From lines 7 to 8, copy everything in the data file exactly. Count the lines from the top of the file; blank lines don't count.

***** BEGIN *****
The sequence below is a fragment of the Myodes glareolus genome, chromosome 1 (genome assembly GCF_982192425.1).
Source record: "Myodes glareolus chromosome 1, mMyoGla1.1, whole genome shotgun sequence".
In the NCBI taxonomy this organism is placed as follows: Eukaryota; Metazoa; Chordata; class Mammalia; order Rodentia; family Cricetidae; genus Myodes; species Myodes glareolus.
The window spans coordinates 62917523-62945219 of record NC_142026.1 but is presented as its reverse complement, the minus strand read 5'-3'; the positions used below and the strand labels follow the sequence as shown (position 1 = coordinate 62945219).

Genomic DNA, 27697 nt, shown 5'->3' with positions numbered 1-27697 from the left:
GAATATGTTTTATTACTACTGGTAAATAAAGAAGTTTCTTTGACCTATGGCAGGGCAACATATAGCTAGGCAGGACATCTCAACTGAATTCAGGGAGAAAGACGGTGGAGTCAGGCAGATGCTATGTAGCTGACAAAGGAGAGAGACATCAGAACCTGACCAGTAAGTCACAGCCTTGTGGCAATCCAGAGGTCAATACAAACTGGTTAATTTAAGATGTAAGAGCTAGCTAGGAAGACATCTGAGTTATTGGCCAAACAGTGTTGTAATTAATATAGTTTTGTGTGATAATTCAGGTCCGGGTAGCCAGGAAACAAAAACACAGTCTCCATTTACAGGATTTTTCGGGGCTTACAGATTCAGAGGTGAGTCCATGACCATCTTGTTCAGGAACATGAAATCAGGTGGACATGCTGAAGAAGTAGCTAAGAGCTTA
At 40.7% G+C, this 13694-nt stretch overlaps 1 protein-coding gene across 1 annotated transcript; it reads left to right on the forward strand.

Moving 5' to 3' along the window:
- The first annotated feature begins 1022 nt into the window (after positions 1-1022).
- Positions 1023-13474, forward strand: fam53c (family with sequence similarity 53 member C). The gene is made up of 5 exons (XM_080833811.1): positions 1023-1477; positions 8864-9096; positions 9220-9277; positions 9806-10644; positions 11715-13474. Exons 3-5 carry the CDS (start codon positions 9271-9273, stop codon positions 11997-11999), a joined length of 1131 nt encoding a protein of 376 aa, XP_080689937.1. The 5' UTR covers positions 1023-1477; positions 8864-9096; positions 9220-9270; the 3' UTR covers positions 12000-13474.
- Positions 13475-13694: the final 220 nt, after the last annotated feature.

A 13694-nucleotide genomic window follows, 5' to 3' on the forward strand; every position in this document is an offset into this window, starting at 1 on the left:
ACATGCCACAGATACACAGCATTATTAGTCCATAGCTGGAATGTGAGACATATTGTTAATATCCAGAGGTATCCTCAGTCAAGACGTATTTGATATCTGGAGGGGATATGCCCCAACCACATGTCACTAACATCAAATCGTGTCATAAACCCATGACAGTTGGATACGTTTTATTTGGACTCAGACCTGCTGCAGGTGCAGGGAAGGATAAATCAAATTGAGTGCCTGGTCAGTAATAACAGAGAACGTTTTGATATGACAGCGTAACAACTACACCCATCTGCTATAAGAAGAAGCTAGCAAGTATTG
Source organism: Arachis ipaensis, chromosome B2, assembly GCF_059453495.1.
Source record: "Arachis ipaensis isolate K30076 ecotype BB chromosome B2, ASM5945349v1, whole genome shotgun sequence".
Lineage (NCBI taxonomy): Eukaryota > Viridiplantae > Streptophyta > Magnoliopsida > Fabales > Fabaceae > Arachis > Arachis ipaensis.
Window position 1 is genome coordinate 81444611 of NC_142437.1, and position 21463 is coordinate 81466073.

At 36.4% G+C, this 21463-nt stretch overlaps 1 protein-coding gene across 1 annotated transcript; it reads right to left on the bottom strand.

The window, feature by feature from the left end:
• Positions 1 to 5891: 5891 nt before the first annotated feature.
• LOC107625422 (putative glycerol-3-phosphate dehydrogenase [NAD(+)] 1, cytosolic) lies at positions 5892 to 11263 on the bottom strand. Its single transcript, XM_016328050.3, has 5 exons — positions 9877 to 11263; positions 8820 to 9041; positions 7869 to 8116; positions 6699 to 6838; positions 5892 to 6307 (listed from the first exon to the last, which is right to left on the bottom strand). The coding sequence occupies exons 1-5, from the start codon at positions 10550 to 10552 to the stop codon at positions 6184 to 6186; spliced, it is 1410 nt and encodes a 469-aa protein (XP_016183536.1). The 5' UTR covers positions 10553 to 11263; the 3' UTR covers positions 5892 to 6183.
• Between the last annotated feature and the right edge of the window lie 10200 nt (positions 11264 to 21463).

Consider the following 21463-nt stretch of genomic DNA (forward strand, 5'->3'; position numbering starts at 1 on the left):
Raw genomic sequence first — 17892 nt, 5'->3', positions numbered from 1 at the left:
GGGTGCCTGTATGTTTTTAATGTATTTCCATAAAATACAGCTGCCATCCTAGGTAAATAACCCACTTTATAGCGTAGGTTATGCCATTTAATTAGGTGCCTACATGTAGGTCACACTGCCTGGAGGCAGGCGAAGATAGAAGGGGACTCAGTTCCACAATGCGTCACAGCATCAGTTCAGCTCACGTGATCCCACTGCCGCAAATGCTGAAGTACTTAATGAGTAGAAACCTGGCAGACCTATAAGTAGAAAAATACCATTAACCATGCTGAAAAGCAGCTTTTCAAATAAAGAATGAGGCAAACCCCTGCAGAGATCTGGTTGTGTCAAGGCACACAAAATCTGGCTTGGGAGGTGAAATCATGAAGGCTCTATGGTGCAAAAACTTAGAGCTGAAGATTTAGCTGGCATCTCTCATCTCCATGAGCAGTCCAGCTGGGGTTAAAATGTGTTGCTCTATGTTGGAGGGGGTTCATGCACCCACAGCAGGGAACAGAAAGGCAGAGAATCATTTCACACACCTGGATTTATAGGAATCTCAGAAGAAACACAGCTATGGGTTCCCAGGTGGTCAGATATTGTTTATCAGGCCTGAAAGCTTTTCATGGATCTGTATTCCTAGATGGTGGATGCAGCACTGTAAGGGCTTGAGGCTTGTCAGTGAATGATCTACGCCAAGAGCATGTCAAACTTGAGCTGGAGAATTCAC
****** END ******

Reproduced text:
At 40.7% G+C, this 13694-nt stretch overlaps 1 protein-coding gene across 1 annotated transcript; it reads left to right on the forward strand.

Moving 5' to 3' along the window: